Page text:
THERE AREN'T enough books by Grace Paley in the world, so a new one is cause for great rejoicing. In The Little Disturbances of Man (1959) and Enormous Changes at the Last Minute (1974), her two previous short story collections, Grace Paley staked out her territory: New York tenement and city block as microcosm, playgrounds aswarm with children, streets jammed with mothers demonstrating for peace, love in the kitchen when the children finally go to bed. She's our most fearlessly practical feminist. You could call her a doyenne of the American short story, but she'd probably hoot at the patrician word, for her stories are earthy, intimate, funny, astute and plebeian -- just like her voice as a writer.

In Later the Same Day, she picks up almost where she left off. As always, love and friendship are her interchangeable subjects, modified now by the passage of time. Zagrowsky the pharmacist offers this gloss on love and aging: "Inside the head is the only place you got to be young when the usual place gets used up." But Faith, who is Grace Paley's fictional alter ego, speaks for the modest generosity of middle age, when living in "passionate affection" with someone gives you room for different manifestations of love. "We talked over the way the SALT treaty looked more like a floor than a ceiling, read a poem written by one of his daughters, looked at a TV show telling the destruction of the European textile industry, and then made love" -- a Paleyesque sequence if ever there was one.

The vocabulary of critical pomposity simply will not do to describe these stories, so I'll avoid the word "epiphany" -- but there are piercing moments when Ms. Paley's lens zooms from the immediate to the universal and swiftly back again. This double vision is marvelously present in "Friends," which centers on "three opinionated left-wing ladies," Faith, Ann and Susan, at their friend Selena's deathbed. There are many woman-years of attachment behind them. "We're irritable," Susan explains. "We're angry with our friend Selena for dying. The reason is, we want her to be present when we're dying. We all require a mother-surrogate to fix our pillows on that final occasion, and we are counting on her to be that person." But losing Selena is only a small entry in the universal ledger. Meanwhile, Faith reports, the world -- "poor, dense, defenseless thing -- rolls round and round. Living and dying are fastened to its surface and stuffed into its softer parts."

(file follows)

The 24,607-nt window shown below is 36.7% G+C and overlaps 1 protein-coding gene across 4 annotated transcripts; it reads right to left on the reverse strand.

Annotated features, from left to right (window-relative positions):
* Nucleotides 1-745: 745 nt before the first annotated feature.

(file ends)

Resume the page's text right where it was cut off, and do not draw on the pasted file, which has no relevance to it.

Such quirkily poetic observations occur in these stories whenever honest women say what's on their minds. Often it's earth's kind beauty, glimpsed in the window box or at the grocery store: "From half a block away I could see the kale in the grocer's bin, crumbles of ice shining the dark leaves." Often, though, it is earth's destruction -- "This planet, which is dropping away from us in poisonous disgust." In "Anxiety," an elderly woman leans out of her window to address a young father on the sidewalk below: "Son, I must tell you that madmen intend to destroy this beautifully made planet. That the murder of our children by these men has got to become a terror and a sorrow to you, and starting now, it had better interfere with any daily pleasure." Grace Paley's women can speak with the largeness of matriarchs, until they suddenly break into the verbal equivalent of a buck and wing.

THEY MAY discuss in consecutive breaths the lettuce boycott and the revolutionary theater of Artaud, but they are more durably interested in the lives of the young and the old. When Faith wishes she could have another baby, her old friend and lover Jack wonders why, for "life is short and sorrowful . . . . Though of course some fools never stop singing its praises." "But they're right," Faith answers, thinking about giving the rising generation a good start. "It's very important to emphasize what is good or beautiful so as not to have a gloomy face when you meet some youngster who has begun to guess."

There are fewer little children in these stories than in the previous collections, more aging parents, more long thoughts about life. ("Hindsight, usually looked down upon, is probably as valuable as foresight, since it does include a few facts.") In "Dreamer in a Dead Language," Faith's parents are now living at the Children of Judea, Home for the Golden Ages, Coney Island Branch. Her father, a realist, hates it. Her mother "thinks she's in a nice quiet kibbutz." Her mother's sour friend Mrs. Hegel-Shtein jabs the air with her elbows and her knitting needle, cries, "Look it in the face: old age! Here it comes, ready or not." Like most middle-aged people, Faith is not ready, either for her parents to be old or to be old herself.

Many of Grace Paley's stories seem to meander. In fact they move in short straight lines from one emotional association to another, and they reward the reader who pays attention. They deserve to be reread as faithfully as poetry, these songs of durability and experience.